Editor’s note: Mark Evans spent five years covering Nortel as a high-tech reporter for the National Post newspaper in Toronto. He writes a blog about the company called All Nortel, All the Time.

TORONTO, Canada – Mike Zafirovski, chief executive of Nortel, told employees Thursday that he is “absolutely confident” Joel Hackney, Nortel’s top executive at its Research Triangle Park campus, can “execute” his job despite a road rage incident involving a female University of North Carolina student last fall.

In an e-mail, which was published on the Web site “All About Nortel” and was confirmed by Nortel, Zafirovski said the company had investigated the incident, which it took “very seriously.” Actions were taken but specifics would not be disclosed, Zafirovski said.

Also Thursday, Nortel announced it would have to restate its earnings dating back several years for a fourth time. Nortel recently uncovered problems related to pensions and also to bookings of revenues. "Clearly, I’m not happy that we have to restate," Zafirovski said in a conference call. It’s the second restatement in his year and a half on the job.

Regarding Hackney, Zafirovski outlined what he said was an extensive review process of the matter.

“Nortel takes this incident very seriously and, for the last six days, Chief Compliance Officer Bob Bartzokas has led a rigorous review involving numerous external and internal interviews (the internal interviews were with employees in and outside of Joel’s organization),” Zafirovski wrote. “This process was comprehensive in nature and I want to assure you that we took full account of all the employee input and response we’ve received regarding the incident.

“Bob and the Compliance Committee completed their review and concluded the October incident was isolated. The Committee recommended certain appropriate actions and advised the board of directors of its findings and recommendations. The specific details of the actions will remain private, as they would for any Nortel employee.”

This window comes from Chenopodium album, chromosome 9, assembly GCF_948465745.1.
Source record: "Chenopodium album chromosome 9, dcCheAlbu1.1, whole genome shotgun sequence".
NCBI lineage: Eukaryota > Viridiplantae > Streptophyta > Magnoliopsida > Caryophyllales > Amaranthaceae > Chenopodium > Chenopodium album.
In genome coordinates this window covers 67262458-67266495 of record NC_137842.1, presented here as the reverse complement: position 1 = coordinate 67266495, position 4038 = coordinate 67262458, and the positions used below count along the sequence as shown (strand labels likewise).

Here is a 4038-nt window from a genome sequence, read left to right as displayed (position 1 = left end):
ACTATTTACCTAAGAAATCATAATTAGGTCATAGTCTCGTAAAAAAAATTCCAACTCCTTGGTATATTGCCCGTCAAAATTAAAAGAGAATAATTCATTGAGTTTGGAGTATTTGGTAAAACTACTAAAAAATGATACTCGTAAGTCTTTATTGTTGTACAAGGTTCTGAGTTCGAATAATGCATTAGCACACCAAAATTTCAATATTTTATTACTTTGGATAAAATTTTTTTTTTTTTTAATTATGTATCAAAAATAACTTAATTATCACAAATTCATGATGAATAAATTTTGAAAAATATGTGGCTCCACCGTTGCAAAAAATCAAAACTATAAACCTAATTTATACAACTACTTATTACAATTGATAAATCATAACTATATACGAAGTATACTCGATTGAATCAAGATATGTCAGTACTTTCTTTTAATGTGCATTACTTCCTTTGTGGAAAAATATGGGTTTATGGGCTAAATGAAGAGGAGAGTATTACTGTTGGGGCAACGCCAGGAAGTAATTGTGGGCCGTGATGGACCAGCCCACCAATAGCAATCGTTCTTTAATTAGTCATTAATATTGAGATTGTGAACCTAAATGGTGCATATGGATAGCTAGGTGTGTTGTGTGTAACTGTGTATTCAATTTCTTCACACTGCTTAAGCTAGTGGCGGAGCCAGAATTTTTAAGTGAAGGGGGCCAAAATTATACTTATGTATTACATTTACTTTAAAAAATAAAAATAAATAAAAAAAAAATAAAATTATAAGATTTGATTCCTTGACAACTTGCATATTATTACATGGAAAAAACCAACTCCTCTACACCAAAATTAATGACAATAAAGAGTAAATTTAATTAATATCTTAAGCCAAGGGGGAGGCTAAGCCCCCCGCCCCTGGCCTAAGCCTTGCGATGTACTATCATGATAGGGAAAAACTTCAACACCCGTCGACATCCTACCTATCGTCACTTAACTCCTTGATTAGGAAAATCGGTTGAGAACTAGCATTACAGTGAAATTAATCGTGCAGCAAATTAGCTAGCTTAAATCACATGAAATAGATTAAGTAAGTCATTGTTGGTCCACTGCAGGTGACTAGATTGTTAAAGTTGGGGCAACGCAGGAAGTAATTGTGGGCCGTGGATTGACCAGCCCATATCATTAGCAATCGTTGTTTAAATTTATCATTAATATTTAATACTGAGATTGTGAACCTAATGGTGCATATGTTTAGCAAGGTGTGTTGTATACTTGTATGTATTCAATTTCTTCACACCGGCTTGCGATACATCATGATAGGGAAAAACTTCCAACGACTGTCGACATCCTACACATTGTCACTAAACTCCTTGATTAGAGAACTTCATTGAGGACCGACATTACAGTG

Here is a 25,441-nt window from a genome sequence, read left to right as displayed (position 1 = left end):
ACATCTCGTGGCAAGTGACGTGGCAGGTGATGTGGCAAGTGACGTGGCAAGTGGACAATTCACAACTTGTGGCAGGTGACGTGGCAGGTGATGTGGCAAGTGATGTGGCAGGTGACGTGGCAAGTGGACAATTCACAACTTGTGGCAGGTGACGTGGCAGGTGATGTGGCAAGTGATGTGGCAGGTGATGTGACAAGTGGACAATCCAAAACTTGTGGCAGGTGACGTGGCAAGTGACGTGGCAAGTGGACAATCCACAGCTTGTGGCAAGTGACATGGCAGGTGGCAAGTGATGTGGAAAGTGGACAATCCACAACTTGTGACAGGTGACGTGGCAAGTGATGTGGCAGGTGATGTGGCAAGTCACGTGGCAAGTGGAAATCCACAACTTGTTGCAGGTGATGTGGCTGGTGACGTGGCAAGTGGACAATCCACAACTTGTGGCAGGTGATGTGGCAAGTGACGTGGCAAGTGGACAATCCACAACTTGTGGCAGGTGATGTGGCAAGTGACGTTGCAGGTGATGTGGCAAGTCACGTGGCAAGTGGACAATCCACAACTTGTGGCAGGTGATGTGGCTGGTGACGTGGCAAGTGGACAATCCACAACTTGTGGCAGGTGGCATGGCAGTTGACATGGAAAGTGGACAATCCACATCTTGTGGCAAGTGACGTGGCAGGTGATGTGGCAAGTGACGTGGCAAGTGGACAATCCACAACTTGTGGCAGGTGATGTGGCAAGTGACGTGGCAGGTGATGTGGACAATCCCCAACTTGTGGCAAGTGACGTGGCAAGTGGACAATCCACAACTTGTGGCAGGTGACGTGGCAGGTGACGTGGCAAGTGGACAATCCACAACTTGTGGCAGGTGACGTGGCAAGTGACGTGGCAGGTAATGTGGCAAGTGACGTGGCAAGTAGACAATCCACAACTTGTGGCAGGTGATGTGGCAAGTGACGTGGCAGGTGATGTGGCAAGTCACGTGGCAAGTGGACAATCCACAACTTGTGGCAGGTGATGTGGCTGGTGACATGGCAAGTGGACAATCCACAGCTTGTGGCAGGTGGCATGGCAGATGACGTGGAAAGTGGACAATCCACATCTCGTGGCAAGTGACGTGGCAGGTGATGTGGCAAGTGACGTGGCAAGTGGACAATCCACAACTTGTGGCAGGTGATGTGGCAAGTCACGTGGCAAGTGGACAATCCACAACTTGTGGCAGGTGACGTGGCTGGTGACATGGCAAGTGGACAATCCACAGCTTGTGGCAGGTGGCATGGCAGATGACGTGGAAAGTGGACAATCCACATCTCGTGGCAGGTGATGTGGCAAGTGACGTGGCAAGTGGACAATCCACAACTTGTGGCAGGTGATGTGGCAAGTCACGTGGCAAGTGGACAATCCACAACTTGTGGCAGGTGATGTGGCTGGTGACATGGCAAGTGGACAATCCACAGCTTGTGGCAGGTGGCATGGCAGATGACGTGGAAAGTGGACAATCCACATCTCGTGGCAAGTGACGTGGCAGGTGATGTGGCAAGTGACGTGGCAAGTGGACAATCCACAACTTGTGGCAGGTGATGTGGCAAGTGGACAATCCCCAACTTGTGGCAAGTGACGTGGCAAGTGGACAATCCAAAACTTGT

Zafirovski concluded the e-mail by saying: “I am absolutely confident of Joel’s ability to execute our business objectives, and he has given me his full assurance that he will hold to the highest ethical and professional standards expected of a Nortel leader.”

In the e-mail Zafirovski included a statement from Hackney: “I want you to know that I am taking full responsibility for the consequences of my actions. I have also communicated my personal apology to Ms. Ogden. I know this incident has caused embarrassment for my family, my employer and my co-workers. I am truly sorry.”

Hackney entered into a consent agreement that will see the charges dismissed in two months if has a mental assessment for anger management, completes 50 hours of community service, donates $500 to a family violence prevention center and three tickets to three home UNC basketball games next season to a children’s hospital charity, and writes a letter of apology to the victim, Alicia Ogden, a 21-year-old UNC-Chapel Hill student.

Hackney, 37, oversees 2,400 employees in Research Triangle Park and 10,500 Nortel employees around the world, and is playing a key role in the company’s efforts to transform itself into a leaner, more efficient and more profitable operation. His title is senior vice-president for global operations and quality.

The incident happened on Oct. 13, 2006 at the UNC campus following a “Late Night with Roy” event with UNC basketball coach Roy Williams. After Hackney allegedly pulled his Audi SUV in front of Ogden’s car in the parking lot, she honked at him. Hackney got out of his car, confronted Ogden and grabbed the side of her face. In an affidavit, Ogden said “I told him not to touch me and he responded that he’ll do what he wants.”

According a story in today’s Ottawa Citizen, Hackney reportedly dared Ogden to get out of her car and was charged with false imprisonment by restraining her.

The incident has prompted many Nortel employees to question whether Hackney should be fired if his behavior is seen as something that breaches the company’s code of ethics.

Nortel has determined it was an “isolated” incident.

“The company believes that Joel has accepted responsibility for the incident, is genuinely sorry that it happened, and that he is taking appropriate actions to remedy,” said Nortel spokesman Dean Mundy in a statement sent to WRAL Local Tech Wire.
The News & Observer quoted Hackney as describing the case as “such a minor thing that I haven’t been involved in it. It’s a parking lot argument, like 30 seconds."

However, his lawyer, Kirk Osborne, told the Ottawa newspaper that Hackney was misquoted.

“He regrets the whole unfortunate matter took place,” Osborne added in an interview with WRAL Local Tech Wire. “He is eager to complete the terms of the deferment agreement he has entered into, and looks forward to this case being dismissed.”

Hackney joined Nortel last year after a 15-year career with General Electric. His hiring was part of an extensive management overhaul done by Zafirovski, who took the helm of Nortel after the company had fired CEO Frank Dunn “for cause” in early 2004 after Dunn and a group of senior executives allegedly cooked the company’s books to trigger a lucrative bonus plan.